Dissembling the fortified jewel

A photographer and poet have teamed up to present their own take on the city of Birgu – combining their respective disciplines in an exhibition which aims to show the more humane side of the fortified jewel

teodor_reljic
Teodor Reljic
14 July 2015, 8:30am
Scenes from Birgu • Photo by Jacob Sammut
Scenes from Birgu • Photo by Jacob Sammut
‘Birgu – Will you remember?’ will feature a selection of poetry by Miriam Calleja accompanied by a collection of photographs by Jacob Sammut, and will be on display at Auberge de France, Hilda Tabone Street, Birgu from July 20 to August 3.

Speaking to MaltaToday, Calleja said that the particular atmosphere of Birgu, coupled with an admitted predilection for people-watching, is what kept drawing her to the city as a subject.

“I’m especially taken by it when it involves those characters that have spent their lives in that particular city. They know it so well, and have watched the changes happening,” Calleja, who recently published her debut poetry collection Pomegranate Heart with Ede Books, said.

She added that while on the face of it, photography and poetry are different disciplines with different dynamics, what drew both Sammut and herself together on this project was a common desire to observe people during key, telling moments.

“We were both looking for something that is worth capturing in the streets of Birgu. Before and after looking at the photos, I spent some afternoons roaming around the city, having coffee and going for walks; I found some characters to write about. Then I juxtaposed these experiences onto Jacob’s sets of photographs, sometimes the poem came first, sometimes one or more photographs inspired the poem,” she said.

Speaking on the visual front, Sammut described how leaving a personal – and emotional – stamp on his take on Birgu was important, while adding that the city retains a unique flavour that is perhaps absent from other Maltese towns and villages.

“Birgu is, to me, one of the cities that maintains old traditions while allowing for change at the same time. So the contrast between the ancient and modern was interesting to me. I then set off to Birgu, and on different days I would notice that my approach to Birgu would change. I believe personal feelings have a lot to do with pictures and the way they are taken,” Sammut said.

Calleja in fact adds that in Birgu, “The air is thick with pride; it stands on its own, not resembling anywhere else. From a distance it looks like a stone ship, ready to set off”.

Poetry and photography would certainly have a way of re-adjusting our view of the familiar, and with this project, Calleja and Sammut certainly aim to show a side of Birgu that is leagues away from the polished tourist imagery that the city is all-too-often associated with.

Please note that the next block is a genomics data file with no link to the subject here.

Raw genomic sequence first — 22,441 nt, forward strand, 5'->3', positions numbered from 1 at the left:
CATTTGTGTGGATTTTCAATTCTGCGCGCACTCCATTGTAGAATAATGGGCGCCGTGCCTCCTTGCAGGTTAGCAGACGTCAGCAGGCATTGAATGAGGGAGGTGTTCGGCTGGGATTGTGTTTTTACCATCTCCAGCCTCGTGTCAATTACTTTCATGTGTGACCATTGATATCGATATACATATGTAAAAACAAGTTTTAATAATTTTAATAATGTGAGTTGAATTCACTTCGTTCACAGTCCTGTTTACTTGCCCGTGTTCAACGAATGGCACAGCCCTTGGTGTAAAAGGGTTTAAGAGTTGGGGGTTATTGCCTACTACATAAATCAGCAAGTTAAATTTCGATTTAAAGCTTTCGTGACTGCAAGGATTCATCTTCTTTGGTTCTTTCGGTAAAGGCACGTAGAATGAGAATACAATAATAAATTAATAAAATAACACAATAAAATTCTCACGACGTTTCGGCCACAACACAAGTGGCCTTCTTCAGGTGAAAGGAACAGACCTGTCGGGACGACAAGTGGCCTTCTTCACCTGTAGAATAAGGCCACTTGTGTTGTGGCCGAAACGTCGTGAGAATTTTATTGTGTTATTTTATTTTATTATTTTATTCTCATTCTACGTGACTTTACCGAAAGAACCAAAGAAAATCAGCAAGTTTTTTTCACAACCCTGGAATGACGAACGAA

“There is much more to Birgu than the tourist attractions,” Sammut comments. “The alleyways and side streets are so much more interesting, and it is there that one sees the real Birgu. I tried to wait for the right moment to capture the images. When an interesting human subject would appear, I would see how I could examine them, and if they were of interest, I would try use them as part of the composition with a pre-chosen backdrop.”

Sammut strongly believes that this impressionistic approach to photography is the way to go, and laments that it may be on the way out as technology takes over the process.

“In fact, most people I know who take pictures are spending much more time in front of a computer trying to edit their pictures into work of art, ignoring the actual possibility of taking a good picture at the moment of capturing. I personally believe that photographers should reduce their time in front of the computer time by 80% and spend more time actually taking pictures. That is what photography is really all about,” Sammut said.

The exhibition will not be the end of the road for Calleja and Sammut however, a the duo will be presenting another “installment” of it in Valletta during the next edition of Notte Bianca, and they will also be collaborating on a project for that other Valletta-wide festival, Science in the City.

The exhibition is organised in collaboration with the Birgu Local Council and Ede Books. For more information, contact: Jacob Sammut – ([email protected]), Miriam Calleja ([email protected]), or contact the local council on: 21662166/ 21807008/79662166

teodor_reljic
Teodor Reljic is MaltaToday's culture editor and film critic. He joined t...